The way a nation’s people collectively participate in the Global Networked Economy may seem like a complex topic that’s only relevant to the few academics and industry analysts that study these emerging trends.
However, recent events in Egypt offer insight about the close relationship between the cause and effect of Information and Communication Technology (ICT) policy decisions, and the likely resulting socioeconomic impact on the whole population.
In my prior dialogue with U.S. economic development practitioners, sometimes they would raise concerns about being unable to quantify the tangible benefits of telecommunications network infrastructure assets. Granted, it can be a challenge.
Moreover, there’s sometimes disbelief among less informed stakeholders that Internet access services have an essential role in enabling today’s common commercial transactions – or that the impact of a prolonged service disruption can be devastating.
Assessing Short and Long-Term Economic Impact
The OECD (ICCP/WPIE) was recently engaged in a country review of Egypt’s ICT policies when news broke about the Internet and related communication services shutdown. The following is an excerpt from an OECD press release last week.
“The Internet and communications infrastructure is a key platform to conduct business, connect people and provide government services. The Egyptian government has taken great steps in the past years to develop and promote the use and uptake of technologies. But the current shutdown of Internet and communications services for five days will have a pronounced economic impact. It is estimated to have incurred direct costs of at minimum $90 million. This amount refers to lost revenues due to blocked telecommunications and Internet services, which account for around $18 million per day — or, on a yearly scale, for roughly 3-4% of GDP.”
Unfortunately, that impact assessment is only part of the story. Yet to be determined, this estimate does not include the secondary economic impacts which resulted from a loss of business in other sectors of the Egyptian economy — that were directly affected by the shutdown.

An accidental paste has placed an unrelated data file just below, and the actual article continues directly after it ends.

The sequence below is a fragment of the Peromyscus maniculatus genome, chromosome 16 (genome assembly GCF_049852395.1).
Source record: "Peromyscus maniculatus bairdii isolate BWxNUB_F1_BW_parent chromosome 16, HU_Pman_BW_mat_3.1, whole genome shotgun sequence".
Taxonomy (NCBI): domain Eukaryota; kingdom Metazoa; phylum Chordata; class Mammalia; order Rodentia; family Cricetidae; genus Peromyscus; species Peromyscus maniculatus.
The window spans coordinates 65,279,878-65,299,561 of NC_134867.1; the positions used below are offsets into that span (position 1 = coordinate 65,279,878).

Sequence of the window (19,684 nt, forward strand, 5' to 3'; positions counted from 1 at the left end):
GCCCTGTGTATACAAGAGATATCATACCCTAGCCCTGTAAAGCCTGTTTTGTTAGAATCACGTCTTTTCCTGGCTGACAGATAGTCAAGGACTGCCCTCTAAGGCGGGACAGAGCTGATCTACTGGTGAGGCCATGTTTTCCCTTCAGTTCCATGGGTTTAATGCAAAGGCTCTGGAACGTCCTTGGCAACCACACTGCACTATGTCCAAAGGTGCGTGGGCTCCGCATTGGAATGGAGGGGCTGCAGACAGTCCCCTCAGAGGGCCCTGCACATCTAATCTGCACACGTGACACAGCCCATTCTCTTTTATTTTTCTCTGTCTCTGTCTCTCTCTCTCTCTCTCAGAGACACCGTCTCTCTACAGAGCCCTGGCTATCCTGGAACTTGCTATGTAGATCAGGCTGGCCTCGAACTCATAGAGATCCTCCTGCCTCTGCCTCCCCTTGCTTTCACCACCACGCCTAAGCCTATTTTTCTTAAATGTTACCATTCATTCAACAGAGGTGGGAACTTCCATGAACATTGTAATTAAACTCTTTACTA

According to the OECD, the IT services and outsourcing sector in Egypt had been a growing part of the economy. Relying heavily on the Internet and communications networks, IT outsourcing firms in Egypt made $1 billion in revenues in 2010 (or approx. $3 million per business day), servicing customers in other nations.
The OECD update concluded: “Egypt has other sectors that depend on Internet and communications, notably a vibrant tourism sector. It is difficult to put a number to the loss of tourism due to the Internet shutdown alone, but it provides an idea of how much the Internet has become part of mainstream economic activities, even in Egypt.”
OECD Information Technology Outlook 2010
Globally, ICT and ICT-related employment account for a significant share of total employment. The ICT sector had close to 6 percent of total OECD business sector employment in 2008, and long-term growth has been somewhat faster than for total business.
In the coming weeks and months I’ll periodically share insights from global and regional market studies from a variety of independent organizations that produce related market research.
On a more personal note, I’m hopeful for Egypt’s future. My mother was born and raised in Cairo. She told me about the people, the history and the culture of this nation. She left Egypt for Europe when she was 19 years old, but with many fond memories of perhaps the most enchanting city in the Middle East. Together, peace be upon you.
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